The good, the bad and the ugly of Trump

Sept. 28, 2015

Kyle Guthrie
kguthri2@uccs.edu

“Be careful what you wish for.”

When I think about Donald Trump as a serious contender for the office of president of the United States, this age-old adage comes to mind.

I need to mention that I don’t really have an allegiance to any political party. I consider myself a moderate constitutionalist, and I despise the Democratic Party just as much as the Republican Party.

Believe me when I say I thought it was just as much a joke as the rest of the world when I heard Trump was running.

But then his campaign began picking up steam, and as he became a serious contender for the Republican ticket, the joke stopped being funny really quick.

On paper, Trump is strangely everything I want in a candidate. He didn’t have to cater to special interest groups for his campaign, he spoke his mind honestly and didn’t play the politically correct game that so many Americans are sick of, and he seems to want to put the wellbeing of disabled veterans in the forefront.

But with all of this considered, did it have to be THIS guy?

As much as I love the idea of Trump not playing the politically correct game, there’s a big difference between not being politically correct and just being a condescending jerk.

And if the last GOP debates are anything to go by, he doesn’t have a very good concept of many issues.

When faced with a question concerning Iran’s special forces unit, the Qud’s, he didn’t know the difference between them and Kurds. When asked questions that he doesn’t feel comfortable answering, he resorts to his default answers of illegals being the problem, Obama being a Muslim and so on.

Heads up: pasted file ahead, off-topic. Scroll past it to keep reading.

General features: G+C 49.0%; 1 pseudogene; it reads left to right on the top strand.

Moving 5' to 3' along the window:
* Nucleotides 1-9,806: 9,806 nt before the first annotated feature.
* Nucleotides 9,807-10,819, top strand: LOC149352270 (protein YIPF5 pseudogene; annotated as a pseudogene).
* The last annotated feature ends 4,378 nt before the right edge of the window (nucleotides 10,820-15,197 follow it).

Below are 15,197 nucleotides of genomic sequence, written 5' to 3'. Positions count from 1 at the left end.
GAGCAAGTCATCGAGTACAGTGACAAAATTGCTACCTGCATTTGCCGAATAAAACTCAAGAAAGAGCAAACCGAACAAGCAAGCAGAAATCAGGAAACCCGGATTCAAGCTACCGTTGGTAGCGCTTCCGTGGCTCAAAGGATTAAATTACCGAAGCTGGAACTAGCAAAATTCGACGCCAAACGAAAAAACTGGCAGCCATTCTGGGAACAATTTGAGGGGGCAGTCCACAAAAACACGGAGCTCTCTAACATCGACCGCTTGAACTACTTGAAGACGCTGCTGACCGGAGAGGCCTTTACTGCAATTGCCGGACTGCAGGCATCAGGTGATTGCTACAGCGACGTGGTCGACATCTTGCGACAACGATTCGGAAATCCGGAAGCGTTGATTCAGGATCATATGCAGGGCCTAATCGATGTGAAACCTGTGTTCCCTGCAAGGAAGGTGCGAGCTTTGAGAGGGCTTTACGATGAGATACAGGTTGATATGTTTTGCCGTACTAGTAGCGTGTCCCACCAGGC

But I guess we had better get used to this rhetoric, because I have a strong feeling he’s going to be our next president.

This prediction has nothing to do with his qualifications or the demographics of the coming election, but with one undeniable fact about American politics and citizens.

Americans are utterly obsessed with celebrity culture. I believe this is one of the biggest contributing factors in mass shootings, because the shooters know their name will be splattered in headlines for months after.

Hell, after the Boston bombing, Rolling Stone magazine ran what can only be called a glamour shot of Dzhokhar Tsarnaev, as if he was a rock star.

This same tactic goes on in American politics. People love the idea of seeing a celebrity in a political office, and you would be hard pressed to name a serious celebrity candidate who ran for office and didn’t win.

Obama’s campaign knew this, and they played on it brilliantly by making Obama a celebrity even before he announced his candidacy by throwing him on countless TV interviews, magazine covers and news articles.

Past celebrity candidates such as Eastwood, Schwarzenegger, Reagan and Franken have done well in their elected office, but they still had the common sense to use tact and restraint, a trait Trump seems to utterly lack.

There are a few good things to come out of Trump’s campaign, regardless of whether or not he wins.

The biggest benefit seems to be that constituents and candidates are both waking up to the fact that everyone is sick of the political correctness game. Every single attack made against him following a statement (and his subsequent refusals to apologize) hasn’t slowed his campaign one bit.

I’m not sure what’s going to come from this election, but if numbers and predictions are anything to be believed, this next year is certainly going to be interesting.